A Liquidity Crunch & Volatility Surge Is Coming In 2022

Tyler Durden's Photo
by Tyler Durden
Monday, Dec 13, 2021 - 03:02 PM

Authored by Patrick Hill via,

Multiple waves of uncertainty have swept over Wall Street in the past month: concerns about rising wages and inflation, Federal Reserve turning more hawkish, and the Omicron variant becoming widespread.  These increasing waves of uncertainty drive rising implied volatility (VIX).  The following chart shows the 200-week moving average of VVIX (Volatility of VIX) has slowly moved upward since the March 2020 correction. 

Source: Patrick Hill – 12/7/21

Note how the Bollinger Bands (pink and tan) for 2 and 3 standard deviations have dramatically expanded in the last few weeks.  We expect with all the uncertainty heading into 2022 that high volatility will be the new normal for markets.

Volatility Rise Triggers Futures Liquidity Crunch

Analysts have penned many posts about how the Federal Reserve tapering of bond purchases and possible interest rate hikes in 2022 will cause a liquidity crunch for investors.  Another faster-moving factor is adding to the liquidity crunch. That factor is liquidity falling in futures and derivatives markets when volatility rises.  The following graph from Goldman Sachs shows how futures liquidity falls as the VIX rises.

Sources: Goldman Sachs, Bloomberg, The Daily Shot – 11/30/21

When liquidity falls, the decline in prices accelerates due to fewer buyers. Futures and options volumes are now greater than volumes in the underlying stocks.  Thus, derivatives have an increasing influence on market prices and movement. Next, we look at factors driving uncertainty.

Covid Will Keep Uncertainty High

Covid virus variants seem to be popping up more, as we saw with the Thanksgiving Day report of Omicron.  The reality is people are still anxious, even with vaccinations, but the rate of vaccinations has not been high enough to achieve ‘herd immunity.’  Last year, experts said that a 70% vaccination rate was necessary to achieve herd immunity.  According to the Mayo Clinic vaccination tracker, the U.S. has about 60% of the adult population fully vaccinated. The country is not getting beyond the virus as people still fret about parties and family gatherings while dividing people into vaccinated and unvaccinated groups.  Virus stress is impacting consumer expectations.

Consumer Spending Likely to Drop in 2022

Consumer sentiment continues to drop to decade lows as people are increasingly concerned about the virus and its impact on their income.  The following chart, courtesy of Danielle DeMartino Booth shows workers’ concern about future income and buying climate expectations are falling.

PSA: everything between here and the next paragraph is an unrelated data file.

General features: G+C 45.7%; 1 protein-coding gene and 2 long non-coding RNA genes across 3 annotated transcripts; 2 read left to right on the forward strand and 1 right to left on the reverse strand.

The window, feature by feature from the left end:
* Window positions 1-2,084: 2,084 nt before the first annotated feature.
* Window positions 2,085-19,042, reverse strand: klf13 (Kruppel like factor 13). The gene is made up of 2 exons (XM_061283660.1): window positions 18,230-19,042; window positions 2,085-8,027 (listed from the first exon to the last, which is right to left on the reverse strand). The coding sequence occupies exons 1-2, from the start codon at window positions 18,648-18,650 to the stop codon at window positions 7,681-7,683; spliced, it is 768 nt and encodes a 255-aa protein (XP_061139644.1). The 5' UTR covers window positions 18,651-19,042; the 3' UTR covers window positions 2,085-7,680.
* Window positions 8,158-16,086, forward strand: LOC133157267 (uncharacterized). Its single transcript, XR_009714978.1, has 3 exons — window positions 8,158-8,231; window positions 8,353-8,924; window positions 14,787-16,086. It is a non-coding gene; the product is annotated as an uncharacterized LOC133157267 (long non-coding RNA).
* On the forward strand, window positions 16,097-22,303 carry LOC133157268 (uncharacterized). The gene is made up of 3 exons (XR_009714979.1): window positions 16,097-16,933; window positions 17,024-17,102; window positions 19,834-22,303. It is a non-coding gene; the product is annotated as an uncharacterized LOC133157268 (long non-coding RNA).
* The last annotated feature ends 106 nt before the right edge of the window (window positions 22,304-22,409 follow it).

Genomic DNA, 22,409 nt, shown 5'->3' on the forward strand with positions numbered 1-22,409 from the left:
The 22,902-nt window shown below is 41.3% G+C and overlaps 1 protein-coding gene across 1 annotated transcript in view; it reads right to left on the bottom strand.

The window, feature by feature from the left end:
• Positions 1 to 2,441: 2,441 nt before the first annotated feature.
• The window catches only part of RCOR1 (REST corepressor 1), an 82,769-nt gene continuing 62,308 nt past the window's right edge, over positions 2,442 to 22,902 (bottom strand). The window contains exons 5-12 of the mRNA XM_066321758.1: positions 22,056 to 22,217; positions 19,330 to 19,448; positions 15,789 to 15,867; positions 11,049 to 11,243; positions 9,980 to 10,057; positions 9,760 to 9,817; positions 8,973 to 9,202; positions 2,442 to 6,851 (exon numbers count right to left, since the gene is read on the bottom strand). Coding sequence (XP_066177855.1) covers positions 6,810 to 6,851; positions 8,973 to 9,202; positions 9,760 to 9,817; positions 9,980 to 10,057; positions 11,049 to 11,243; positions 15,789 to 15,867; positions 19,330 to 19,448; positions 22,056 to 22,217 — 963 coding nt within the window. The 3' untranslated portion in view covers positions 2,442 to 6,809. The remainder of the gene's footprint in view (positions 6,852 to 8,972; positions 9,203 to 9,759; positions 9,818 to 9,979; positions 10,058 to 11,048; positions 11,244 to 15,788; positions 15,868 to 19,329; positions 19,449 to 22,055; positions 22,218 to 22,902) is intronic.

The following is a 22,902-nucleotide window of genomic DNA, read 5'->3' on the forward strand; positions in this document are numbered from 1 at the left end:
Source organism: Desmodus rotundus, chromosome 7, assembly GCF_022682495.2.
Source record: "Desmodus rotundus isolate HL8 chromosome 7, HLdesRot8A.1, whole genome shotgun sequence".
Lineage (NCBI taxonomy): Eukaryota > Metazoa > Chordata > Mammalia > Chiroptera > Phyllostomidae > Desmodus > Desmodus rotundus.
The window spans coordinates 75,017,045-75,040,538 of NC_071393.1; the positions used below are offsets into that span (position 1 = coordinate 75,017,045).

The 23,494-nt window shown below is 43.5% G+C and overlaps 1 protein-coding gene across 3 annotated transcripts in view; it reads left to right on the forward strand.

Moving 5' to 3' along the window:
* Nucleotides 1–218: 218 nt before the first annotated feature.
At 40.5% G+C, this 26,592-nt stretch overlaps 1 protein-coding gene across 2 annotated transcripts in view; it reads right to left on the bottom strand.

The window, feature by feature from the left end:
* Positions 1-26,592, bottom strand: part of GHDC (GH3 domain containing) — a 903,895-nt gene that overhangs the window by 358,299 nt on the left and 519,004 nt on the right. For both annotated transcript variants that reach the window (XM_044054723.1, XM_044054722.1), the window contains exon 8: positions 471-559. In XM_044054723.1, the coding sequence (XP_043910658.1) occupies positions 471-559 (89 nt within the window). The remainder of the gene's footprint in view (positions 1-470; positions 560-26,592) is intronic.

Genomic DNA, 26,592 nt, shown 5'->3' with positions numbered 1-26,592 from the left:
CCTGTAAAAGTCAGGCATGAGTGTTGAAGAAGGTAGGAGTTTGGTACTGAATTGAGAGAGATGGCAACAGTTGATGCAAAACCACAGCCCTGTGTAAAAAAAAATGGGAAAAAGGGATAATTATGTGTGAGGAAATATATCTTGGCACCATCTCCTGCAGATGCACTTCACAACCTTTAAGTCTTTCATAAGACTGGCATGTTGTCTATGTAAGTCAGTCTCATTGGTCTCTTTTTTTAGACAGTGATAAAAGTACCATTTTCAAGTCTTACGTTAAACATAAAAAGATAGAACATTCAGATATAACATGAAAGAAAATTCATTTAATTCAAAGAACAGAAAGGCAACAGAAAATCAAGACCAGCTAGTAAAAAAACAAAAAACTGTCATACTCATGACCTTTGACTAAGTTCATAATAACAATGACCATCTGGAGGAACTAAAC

Sources: The Daily Feather, Langer Research, University of Michigan – 11/18/21

The present Christmas holiday buying spree is likely due to pent-up demand.  Beginning in January, consumers will have the harsh reality of rising inflation and uncertainty about future income facing them.  The consumer sentiment about income contrasts with the high level of job quits and millions of job openings.  It would seem that workers would be quite confident about their income prospects. But we suspect that the virus still being a factor in everyday life, and they are worried that lockdowns or job layoffs could come back. Inflation raging is another factor adding to consumer uncertainty.

Inflation Out of Control

Price increases are surging to levels not seen in a decade as the Personal Consumption Expenditure index is now at 5%.  Wages seem to be driving inflation as the following graph indicates wages in pandemic-related industries are soaring above CPI.

Sources: Labor Department, The Wall Street Journal – 12/7/21

Inflation is becoming embedded in several economic sectors, including housing, warehousing, and transportation.  The most recent Case – Shiller Housing price index shows existing home prices rising year over year at 20%.  Warehousing vacancy rates at 3.6% are at the lowest level in twenty years.  CBRE Group, a real estate firm, reports that leasing companies are now charging premium prices of 25% on average in longer-term contracts. The port of Los Angeles, while reducing the number of ships to 60 today, is awaiting offloading reports of 90 more ships coming to the port.  Container shipping rates from Shanghai to Los Angeles are 121% of the rate before the pandemic, reports Xeneta, a freight cost analysis company.  These price increases will trigger price markups for consumer and industrial products and related services.

A Roller Coaster Economy in 2022

Besides all the uncertainty trends we have noted above are the coming mid-term elections.  Politicians will be battling on policies while not solving many problems.  The division between political groups will increase and add to in place uncertain economic trends.

Wall Street has been insulated from much of the uncertainty that workers and consumers feel today by virtue of the Federal Reserve providing historic levels of liquidity.  In November, Jerome Powell announced in his testimony to Congress that the term ‘transitory’ describing inflation should be retired.  The days of easy money on Wall Street are ending in 2022.  What is likely to be the result of this new liquidity reality?  Expect the unexpected. Monitor these trends and be agile. Who would have predicted a 100-year pandemic 2020 event a year earlier?   With all the changes happening in the world today, the social and government forces that provided guardrails are weakening. We could see significant dislocations and economic swings. A liquidity crunch is on the horizon. Buckle up for the roller coaster ride.